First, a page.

PRESENTATION, EXAMINATION, AND RADIOGRAPHIC FINDINGS OF SPECIFIC INJURIES
Shoulder injuries — Specific shoulder injuries incurred by the throwing athlete are described below, but the clinician should keep in mind that the structures described here are intimately related and more than one may be involved in producing shoulder pain in the throwing athlete. With repetitive throwing, a number of anatomic adaptations develop that can produce pathologic changes in movement, ultimately resulting in structural damage. Key findings for common and important throwing injuries of the shoulder and elbow are summarized in the following table (table 1).
Repetitive throwing causes increased proximal humeral retroversion that manifests as increased shoulder external rotation and decreased internal rotation. With repetitive microtrauma, beyond the athlete's ability to heal, proximal humeral epiphysiolysis (stress fracture or Little League shoulder) can develop.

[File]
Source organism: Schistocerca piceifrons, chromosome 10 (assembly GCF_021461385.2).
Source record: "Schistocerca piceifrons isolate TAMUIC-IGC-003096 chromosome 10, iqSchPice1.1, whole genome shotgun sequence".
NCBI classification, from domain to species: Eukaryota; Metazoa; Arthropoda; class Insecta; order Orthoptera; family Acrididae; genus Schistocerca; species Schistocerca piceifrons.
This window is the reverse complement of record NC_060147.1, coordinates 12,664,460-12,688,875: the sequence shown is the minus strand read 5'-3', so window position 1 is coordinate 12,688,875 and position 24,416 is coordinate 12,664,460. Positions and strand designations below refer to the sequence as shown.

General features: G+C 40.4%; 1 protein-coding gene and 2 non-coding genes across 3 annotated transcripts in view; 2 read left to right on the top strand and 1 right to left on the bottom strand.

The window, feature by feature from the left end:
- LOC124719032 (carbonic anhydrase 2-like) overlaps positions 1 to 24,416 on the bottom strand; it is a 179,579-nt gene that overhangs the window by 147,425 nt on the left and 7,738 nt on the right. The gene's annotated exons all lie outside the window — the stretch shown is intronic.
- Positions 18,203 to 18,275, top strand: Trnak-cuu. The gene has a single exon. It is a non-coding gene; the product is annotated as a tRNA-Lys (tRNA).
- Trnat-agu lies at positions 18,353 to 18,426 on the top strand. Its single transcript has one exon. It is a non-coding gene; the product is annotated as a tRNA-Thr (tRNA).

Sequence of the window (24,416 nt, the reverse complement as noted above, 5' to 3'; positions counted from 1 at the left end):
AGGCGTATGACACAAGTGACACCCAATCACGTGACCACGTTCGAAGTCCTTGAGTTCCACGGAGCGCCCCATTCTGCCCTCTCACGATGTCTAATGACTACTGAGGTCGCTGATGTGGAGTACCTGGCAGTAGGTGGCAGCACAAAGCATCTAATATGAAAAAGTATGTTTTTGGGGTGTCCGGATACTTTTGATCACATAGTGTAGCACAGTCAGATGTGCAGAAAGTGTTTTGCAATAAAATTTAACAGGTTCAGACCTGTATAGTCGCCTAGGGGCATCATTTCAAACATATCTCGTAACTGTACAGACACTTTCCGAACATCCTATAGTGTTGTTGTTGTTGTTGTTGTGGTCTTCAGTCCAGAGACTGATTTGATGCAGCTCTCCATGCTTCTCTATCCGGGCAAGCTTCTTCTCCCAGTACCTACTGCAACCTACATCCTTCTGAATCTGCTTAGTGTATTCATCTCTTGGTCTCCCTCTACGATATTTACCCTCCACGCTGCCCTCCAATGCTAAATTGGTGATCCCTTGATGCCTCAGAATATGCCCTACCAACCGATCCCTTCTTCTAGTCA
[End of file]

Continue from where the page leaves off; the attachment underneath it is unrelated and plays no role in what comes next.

Decreased internal rotation is caused by tightening of the posterior capsule and muscular tightness over time. Once the total loss of motion exceeds 20 degrees (loss of internal rotation far exceeds gains due to increased external rotation), some secondary anterior translation of the humeral head will occur during the cocking phase. The result is "Dead arm syndrome" and internal impingement involving pinching of the posterior capsule and labrum. Prolonged tension on the posterior inferior glenohumeral ligament and/or repetitive pinching of the posterior inferior labrum and glenoid can cause a Bennett lesion.
- Burkhart SS, Morgan CD, Kibler WB. Shoulder injuries in overhead athletes. The "dead arm" revisited. Clin Sports Med 2000; 19:125.
- Burkhart SS, Morgan CD, Kibler WB. The disabled throwing shoulder: spectrum of pathology Part I: pathoanatomy and biomechanics. Arthroscopy 2003; 19:404.
- Rowe CR. Recurrent transient anterior subluxation of the shoulder. The "dead arm" syndrome. Clin Orthop Relat Res 1987; :11.